Former director of Ohio University’s LGBT Center delfin bautista filed two lawsuits against Ohio University, alleging the university discriminated against them based on gender identity and sexual orientation, and unfairly required them to pay back work expenses.
bautista uses they/them pronouns and does not capitalize their name.
The first lawsuit was filed Sunday in the Southern District Court of Ohio by Athens-based lawyer Michael Fradin. The lawsuit alleges the university and its vice president for Diversity and Inclusion, Gigi Secuban, violated Title IX through creating a hostile work environment.
The suit also alleges bautista’s claims of discrimination, based on their gender identity and sexual orientation, were not taken seriously by the university.
The suit alleges Secuban, who was hired in 2018, treated bautista unfairly in comparison to other offices within the division of Diversity and Inclusion.
Within a two month span, Secuban only visited the center three times, according to the suit. She would often not stay long and rejected being introduced to other staff members and students in the center.
“Secuban ignored Plaintiff bautista and the LGBT Center except when there was an opportunity to chastise, castigate, intimidate or discipline Plaintiff bautista,” according to the suit.
When Secuban did visit the center, it was often “surprise” visits that other centers were not subject to, the suit alleges. There was always an HR representative present at bautista’s meetings with Secuban. No other centers had HR representatives present at their meetings, according to the suit.
bautista was also the only Diversity and Inclusion director to be audited by the university. They were never given a copy of the audit until The Post published it, and discrepancies in the audit were allegedly found.
“Books, furniture, and other miscellaneous items were included in Plaintiff bautista’s audit, while such items were not included in other Directors’ audits,” according to the suit.
Secuban often mis-gendered, mis-pronounced and dead-named bautista and others who worked at and frequented the LGBT Center.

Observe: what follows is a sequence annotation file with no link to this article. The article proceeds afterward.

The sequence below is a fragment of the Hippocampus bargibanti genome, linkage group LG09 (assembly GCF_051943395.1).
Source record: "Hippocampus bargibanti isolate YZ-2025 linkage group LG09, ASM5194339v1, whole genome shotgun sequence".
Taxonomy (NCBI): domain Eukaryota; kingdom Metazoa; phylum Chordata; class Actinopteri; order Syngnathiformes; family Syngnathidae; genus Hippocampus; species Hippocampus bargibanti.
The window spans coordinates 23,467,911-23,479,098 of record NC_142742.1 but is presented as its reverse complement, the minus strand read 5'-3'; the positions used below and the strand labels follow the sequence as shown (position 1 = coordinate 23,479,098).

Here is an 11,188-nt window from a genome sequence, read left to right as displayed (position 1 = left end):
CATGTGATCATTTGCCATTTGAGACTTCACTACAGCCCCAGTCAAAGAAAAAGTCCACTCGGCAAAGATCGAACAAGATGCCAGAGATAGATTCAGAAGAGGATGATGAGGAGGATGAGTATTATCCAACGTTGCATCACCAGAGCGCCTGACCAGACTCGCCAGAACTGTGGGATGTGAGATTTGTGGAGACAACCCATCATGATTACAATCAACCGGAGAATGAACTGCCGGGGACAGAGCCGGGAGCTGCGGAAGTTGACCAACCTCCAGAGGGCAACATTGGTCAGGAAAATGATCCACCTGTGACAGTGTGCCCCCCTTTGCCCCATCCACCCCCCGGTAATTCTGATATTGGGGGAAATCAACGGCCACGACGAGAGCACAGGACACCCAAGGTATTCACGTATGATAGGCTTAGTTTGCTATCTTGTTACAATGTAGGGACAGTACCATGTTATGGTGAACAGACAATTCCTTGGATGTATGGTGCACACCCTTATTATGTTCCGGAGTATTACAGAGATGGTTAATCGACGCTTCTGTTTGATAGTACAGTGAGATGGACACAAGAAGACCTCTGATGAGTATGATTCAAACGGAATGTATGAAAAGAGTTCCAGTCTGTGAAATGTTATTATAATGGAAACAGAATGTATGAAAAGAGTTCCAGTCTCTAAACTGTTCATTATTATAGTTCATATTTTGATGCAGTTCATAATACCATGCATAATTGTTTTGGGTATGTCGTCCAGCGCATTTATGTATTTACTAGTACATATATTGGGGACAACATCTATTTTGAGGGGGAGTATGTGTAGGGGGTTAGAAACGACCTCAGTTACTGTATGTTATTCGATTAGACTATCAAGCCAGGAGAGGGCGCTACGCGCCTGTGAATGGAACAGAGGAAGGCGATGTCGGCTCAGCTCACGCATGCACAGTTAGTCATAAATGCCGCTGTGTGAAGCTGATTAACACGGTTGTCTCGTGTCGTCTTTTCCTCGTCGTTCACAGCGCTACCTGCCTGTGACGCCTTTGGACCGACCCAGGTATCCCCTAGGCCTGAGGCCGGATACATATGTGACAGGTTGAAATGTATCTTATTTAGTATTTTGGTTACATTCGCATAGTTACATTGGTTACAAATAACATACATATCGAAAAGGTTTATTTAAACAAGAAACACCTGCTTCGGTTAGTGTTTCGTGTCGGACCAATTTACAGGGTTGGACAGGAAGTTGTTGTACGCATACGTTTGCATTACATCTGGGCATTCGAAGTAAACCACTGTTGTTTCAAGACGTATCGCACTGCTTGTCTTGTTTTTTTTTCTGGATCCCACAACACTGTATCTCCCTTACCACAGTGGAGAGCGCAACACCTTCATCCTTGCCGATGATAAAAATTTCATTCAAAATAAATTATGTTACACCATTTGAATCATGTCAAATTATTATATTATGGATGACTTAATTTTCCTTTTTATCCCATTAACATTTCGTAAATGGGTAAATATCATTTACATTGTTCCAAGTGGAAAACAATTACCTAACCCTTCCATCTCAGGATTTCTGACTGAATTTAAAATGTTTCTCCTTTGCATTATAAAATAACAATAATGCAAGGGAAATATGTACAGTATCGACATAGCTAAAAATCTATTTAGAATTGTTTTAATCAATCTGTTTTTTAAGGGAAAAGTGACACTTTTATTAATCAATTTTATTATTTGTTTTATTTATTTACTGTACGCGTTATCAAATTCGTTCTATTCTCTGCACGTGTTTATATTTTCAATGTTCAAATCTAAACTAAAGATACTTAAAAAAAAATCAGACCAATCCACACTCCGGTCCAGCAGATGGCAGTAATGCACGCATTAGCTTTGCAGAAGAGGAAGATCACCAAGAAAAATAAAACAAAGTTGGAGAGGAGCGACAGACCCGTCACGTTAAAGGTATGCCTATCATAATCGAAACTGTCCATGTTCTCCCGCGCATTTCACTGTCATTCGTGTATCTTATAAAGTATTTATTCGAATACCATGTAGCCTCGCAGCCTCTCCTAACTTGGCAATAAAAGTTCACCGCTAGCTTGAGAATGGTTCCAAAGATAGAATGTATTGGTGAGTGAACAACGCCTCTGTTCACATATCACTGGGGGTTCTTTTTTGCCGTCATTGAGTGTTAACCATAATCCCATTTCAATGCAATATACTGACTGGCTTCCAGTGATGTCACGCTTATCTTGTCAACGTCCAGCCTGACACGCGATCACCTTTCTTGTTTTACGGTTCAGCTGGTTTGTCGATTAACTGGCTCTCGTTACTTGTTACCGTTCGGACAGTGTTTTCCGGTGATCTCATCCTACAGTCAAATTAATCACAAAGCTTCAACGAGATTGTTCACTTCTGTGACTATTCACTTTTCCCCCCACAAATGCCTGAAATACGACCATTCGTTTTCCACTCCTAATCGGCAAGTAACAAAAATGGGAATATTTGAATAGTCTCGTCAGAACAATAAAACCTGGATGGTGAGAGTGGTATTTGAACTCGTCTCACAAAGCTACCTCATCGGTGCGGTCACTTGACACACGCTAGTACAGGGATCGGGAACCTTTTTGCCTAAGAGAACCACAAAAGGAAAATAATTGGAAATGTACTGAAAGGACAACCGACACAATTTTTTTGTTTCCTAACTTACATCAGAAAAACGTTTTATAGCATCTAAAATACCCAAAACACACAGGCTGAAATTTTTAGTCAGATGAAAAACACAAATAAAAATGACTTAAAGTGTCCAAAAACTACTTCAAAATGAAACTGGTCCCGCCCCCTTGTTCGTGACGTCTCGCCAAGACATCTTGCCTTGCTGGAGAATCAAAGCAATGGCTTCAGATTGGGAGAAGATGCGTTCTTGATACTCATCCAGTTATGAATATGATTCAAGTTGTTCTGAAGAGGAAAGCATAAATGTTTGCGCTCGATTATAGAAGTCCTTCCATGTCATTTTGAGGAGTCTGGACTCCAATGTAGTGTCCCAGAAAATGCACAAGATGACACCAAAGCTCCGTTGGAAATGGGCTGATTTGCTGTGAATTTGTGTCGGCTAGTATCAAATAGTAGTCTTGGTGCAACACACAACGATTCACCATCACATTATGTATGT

The suit also claims the univeristy was indifferent to Secuban’s discrimination.
bautista, who was removed from their position Jan. 10, 2019, first filed a discrimination complaint against Secuban on or about Sept. 25, 2018. The suit was submitted to OU’s Office of Equity and Civil Rights Compliance, or ECRC, and compared Secuban’s treatment of bautista to other center directors.
bautista submitted a second complaint to the ECRC around Oct. 3, 2018. In that complaint, they alleged Secuban’s treatment had “become more intense,” according to the suit.
In those complaints, bautista said they wondered whether the discrimination was because they are Latinx or because Secuban perceived them as male, according to a previous Post report.
An investigator from the ECRC found that bautista’s complaint did not meet OU’s definition of discrimination or harassment, according to that same Post report.
bautista demands a trial by jury and compensation for unpaid wages, among other items, according to the suit.
The second suit was filed by Fradin on Monday in the Ohio Court of Claims. It alleges the university broke U.S. labor laws and other Ohio laws.
This is a class action suit expected to represent 40 or more university employees, according to the suit.
bautista, and similarly ranked employees who would be eligible to join the suit, were “frequently forced” to pay back sales taxes, business meal expenses and travel insurance expenses made using OU Purchasing Cards, according to the suit.
bautista was also mandated to pay back money spent on tips for business meals, office snacks and business travel insurance. The purchases were all work-related, which made pay-backs “an illegal reduction of Plaintiff bautista’s salary,” according to the suit.
The suit also alleges that bautista was not paid overtime despite working over maximum weekly hours due to their position being classified as “overtime exempt.”
National labor laws state “an employee must be paid a predetermined and fixed salary that is not subject to reduction because of variations in the quality or quantity of work performed,” according to the suit.
Because bautista was ordered to pay back some work-related expenses, they are being subjected to a salary reduction and therefore were “incorrectly classified as an … overtime exempt employee.”
The suit seeks compensation for those lost overtime wages for bautista and other members of the class action, according to the suit.